Desert View Drive is a scenic route to the east of Grand Canyon Village on the South Rim which follows the rim for 25 miles (40 km) out to the Desert View Watchtower and East Entrance. Along the way:
Six developed canyon viewpoints,
Four picnic areas,
Five unmarked pullouts
Are all accessible with private vehicles,
in addition to the Tusayan Museum and ruin site
The Desert View services area includes the historic Watchtower/Grand Canyon Association store, the Desert View Trading Post gift shop, the General Store and Deli, a service station, restrooms, and a seasonal campground (mid-April through mid-October)
Traveling From West To East
(Starting in Grand Canyon Village) Pipe Creek Vista
This pullout can be accessed by private vehicle or by using the free Kaibab Rim Route(Orange) Shuttle Bus, departing from the Grand Canyon Visitor Center.
The Canyon Rim Trail may be accessed here, with a 1.3 mile / 2.1 km walk on a paved trail west to Mather Point, or a 0.8 mile / 1.3 km walk east to the South Kaibab Trailhead.
(Elevation: 7262 feet / 2213 meters)
Yaki Point is the only viewpoint on Desert View Drive that is not accessible with a private vehicle. It can be reached using the free Kaibab Rim Route(Orange) Shuttle Bus departing from the Grand Canyon Visitor Center.
Yaki Point is a quiet place from which to enjoy sunset or sunrise.
Restrooms are located here.
(Elevation: 7399 feet / 2256 meters)
This popular viewpoint offers panoramic views of Grand Canyon from east to west, including several bends of the Colorado River to the east.
The historic Grandview Trail begins here. This trail is VERY steep! In the summer much of the trail is in full sun. In the winter ice and snow can make hiking treacherous. Always use caution on the Grandview Trail.
Moran Point (Elevation: 7160 feet / 2182 meters)
Geology is a prominent feature at any Grand Canyon viewpoint but at Moran Point three main rock groups are clearly visible.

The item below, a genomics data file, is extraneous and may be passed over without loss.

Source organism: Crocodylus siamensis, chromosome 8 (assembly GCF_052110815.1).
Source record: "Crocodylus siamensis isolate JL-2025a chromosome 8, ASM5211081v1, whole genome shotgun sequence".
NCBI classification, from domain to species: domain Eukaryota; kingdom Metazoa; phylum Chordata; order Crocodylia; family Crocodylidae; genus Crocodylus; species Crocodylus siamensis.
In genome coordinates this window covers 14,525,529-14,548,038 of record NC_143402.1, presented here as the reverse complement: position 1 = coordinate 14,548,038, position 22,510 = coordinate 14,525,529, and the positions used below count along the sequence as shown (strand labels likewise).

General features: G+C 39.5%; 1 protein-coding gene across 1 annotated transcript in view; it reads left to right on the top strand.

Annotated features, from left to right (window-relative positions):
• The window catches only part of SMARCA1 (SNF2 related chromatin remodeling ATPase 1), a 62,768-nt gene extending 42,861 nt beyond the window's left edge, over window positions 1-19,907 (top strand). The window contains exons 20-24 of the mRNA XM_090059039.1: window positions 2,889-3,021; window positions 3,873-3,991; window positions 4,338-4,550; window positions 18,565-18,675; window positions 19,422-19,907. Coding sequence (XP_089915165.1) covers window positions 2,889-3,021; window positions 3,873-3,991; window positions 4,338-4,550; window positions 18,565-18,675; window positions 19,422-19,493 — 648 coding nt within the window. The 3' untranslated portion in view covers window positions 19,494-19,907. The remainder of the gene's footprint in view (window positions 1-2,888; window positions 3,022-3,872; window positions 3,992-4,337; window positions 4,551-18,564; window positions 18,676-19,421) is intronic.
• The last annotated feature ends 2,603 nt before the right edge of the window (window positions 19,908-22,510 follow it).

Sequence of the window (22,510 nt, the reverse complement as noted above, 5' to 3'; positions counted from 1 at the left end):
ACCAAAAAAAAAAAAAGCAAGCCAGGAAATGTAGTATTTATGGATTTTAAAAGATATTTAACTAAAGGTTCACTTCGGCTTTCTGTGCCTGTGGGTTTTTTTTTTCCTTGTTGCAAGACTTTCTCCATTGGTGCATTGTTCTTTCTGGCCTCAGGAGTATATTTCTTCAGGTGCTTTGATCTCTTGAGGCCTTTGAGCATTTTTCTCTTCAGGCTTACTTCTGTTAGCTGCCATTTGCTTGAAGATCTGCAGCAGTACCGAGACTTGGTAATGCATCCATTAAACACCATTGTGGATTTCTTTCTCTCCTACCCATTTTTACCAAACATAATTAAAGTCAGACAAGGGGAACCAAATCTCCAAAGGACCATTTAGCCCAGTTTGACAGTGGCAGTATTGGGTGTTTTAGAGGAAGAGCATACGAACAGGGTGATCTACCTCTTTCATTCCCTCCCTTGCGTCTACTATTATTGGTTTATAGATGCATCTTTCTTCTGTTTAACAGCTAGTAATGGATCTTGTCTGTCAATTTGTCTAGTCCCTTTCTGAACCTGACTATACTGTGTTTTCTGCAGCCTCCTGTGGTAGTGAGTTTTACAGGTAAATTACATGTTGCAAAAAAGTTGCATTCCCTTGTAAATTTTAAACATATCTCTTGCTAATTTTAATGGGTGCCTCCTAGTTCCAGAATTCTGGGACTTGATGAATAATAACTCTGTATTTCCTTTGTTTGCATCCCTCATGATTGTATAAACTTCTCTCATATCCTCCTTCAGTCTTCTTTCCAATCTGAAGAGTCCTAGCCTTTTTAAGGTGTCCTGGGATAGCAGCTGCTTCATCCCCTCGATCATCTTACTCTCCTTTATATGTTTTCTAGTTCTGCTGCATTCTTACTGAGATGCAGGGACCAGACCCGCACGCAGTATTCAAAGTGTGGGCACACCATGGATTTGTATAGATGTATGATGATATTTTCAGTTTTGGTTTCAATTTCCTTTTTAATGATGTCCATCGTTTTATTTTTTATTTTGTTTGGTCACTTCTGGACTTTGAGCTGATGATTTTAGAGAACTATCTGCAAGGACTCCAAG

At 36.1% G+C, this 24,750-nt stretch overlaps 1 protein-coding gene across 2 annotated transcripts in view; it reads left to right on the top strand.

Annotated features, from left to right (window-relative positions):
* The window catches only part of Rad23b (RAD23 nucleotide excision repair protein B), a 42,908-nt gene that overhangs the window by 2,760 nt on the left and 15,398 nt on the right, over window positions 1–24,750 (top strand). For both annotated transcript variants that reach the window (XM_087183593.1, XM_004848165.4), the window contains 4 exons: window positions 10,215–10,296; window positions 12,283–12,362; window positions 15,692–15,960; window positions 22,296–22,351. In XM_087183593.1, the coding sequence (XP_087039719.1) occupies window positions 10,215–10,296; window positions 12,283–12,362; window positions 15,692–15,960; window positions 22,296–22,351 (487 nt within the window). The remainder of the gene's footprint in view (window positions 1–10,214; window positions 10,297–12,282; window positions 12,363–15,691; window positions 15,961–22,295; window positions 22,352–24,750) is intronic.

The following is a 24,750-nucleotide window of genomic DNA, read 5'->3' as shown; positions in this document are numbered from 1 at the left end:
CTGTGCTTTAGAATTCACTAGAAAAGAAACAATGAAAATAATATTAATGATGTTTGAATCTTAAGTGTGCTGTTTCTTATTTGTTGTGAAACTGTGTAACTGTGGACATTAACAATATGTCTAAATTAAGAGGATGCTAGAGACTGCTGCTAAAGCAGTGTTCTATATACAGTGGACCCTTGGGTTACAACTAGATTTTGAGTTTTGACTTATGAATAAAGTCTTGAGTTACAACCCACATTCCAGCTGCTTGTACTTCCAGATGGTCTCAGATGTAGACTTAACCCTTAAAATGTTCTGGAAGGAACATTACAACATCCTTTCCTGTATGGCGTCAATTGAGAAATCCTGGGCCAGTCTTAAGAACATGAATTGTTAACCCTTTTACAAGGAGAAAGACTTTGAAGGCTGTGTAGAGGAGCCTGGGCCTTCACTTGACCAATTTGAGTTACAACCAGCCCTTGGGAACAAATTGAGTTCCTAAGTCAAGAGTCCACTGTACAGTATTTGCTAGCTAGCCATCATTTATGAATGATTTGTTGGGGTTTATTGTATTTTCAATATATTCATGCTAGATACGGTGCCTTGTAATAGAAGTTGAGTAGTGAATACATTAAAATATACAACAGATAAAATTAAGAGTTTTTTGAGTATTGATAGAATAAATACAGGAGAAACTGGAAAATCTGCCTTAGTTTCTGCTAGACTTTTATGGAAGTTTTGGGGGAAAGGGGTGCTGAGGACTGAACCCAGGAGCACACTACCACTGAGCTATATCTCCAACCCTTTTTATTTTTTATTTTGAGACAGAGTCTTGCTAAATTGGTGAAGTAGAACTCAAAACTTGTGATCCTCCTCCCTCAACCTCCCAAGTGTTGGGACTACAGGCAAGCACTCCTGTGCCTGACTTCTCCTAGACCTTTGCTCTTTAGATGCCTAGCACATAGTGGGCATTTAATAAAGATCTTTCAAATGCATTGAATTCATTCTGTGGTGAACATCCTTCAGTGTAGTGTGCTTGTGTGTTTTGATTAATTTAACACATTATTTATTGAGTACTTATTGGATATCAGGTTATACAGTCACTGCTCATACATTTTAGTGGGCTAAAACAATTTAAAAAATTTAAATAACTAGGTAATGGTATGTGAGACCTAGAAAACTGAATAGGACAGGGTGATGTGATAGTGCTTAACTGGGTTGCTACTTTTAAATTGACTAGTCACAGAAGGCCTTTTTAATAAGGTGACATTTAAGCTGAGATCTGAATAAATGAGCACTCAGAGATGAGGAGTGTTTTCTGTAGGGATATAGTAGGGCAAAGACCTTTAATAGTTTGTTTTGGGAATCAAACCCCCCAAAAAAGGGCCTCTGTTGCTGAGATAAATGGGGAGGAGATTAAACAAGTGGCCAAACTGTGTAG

The Layered Paleozoic Rocks represent the sedimentary rocks that make up most of the Grand Canyon's depth. The Grand Canyon Supergroup represents a significant portion of the canyon's geologic record even though it is only in isolated remnants, visible at only a few spots along the rim. The Vishnu Basement Rocks are the oldest at the canyon, consisting of both metamorphic and igneous rock.
Tusayan Ruin and Museum
The Tusayan Ruin is the remains of a small ancestral Puebloan village. A relatively flat 0.1 mile (200 meter) trail wraps around the ruin and offers the opportunity to learn more about the place and the people who once called this home.
The Tusayan Museum and Bookstore have displays that help bring the ruin to life. A picnic area and restrooms are located here.
Lipan Point (Elevation: 7360 feet / 2243 meters)
From this viewpoint can be seen several points of interest.
Hance Rapid is one of the many powerful whitewater rapids along the Colorado River.
Unkar Delta was once home to ancestral Puebloan people and is the site of active archeological study.
The Grand Canyon Supergroup is a unique rock strata at Grand Canyon, visible to this extent from only a few places on the South Rim.
(Elevation: 7461 feet / 2275 meters)
Just a few minutes west of the Desert View Watchtower, this viewpoint offers a great view of the watchtower as well as panoramic vistas to the west and a view north up the Colorado River.
Navajo Point is the highest overlook on the South Rim - unless one is standing on the top observation deck of the watchtower itself. The top of the tower measures slightly higher.
(Elevation: 7438 feet / 2267 meters)
A short ¼-mile (½-km) walk leads from the parking area, past historic buildings, to the rim. From Desert View Point you can see the Colorado River make a big bend to the west. Climb the stairs to the top of the watchtower for outstanding views of the canyon.
Services include the historic Watchtower/Grand Canyon Association store, the Desert View Trading Post gift shop, the General Store and Deli, a service station, restrooms, and a seasonal campground (open mid-April through mid-October.)
Perched on the edge of Grand Canyon, a surprising stone tower celebrates ancient mysteries of the Southwest. The Desert View Watchtower is a monument to a time, a place and a people. Discover what inspired architect Mary Colter to build the Watchtower in 1932.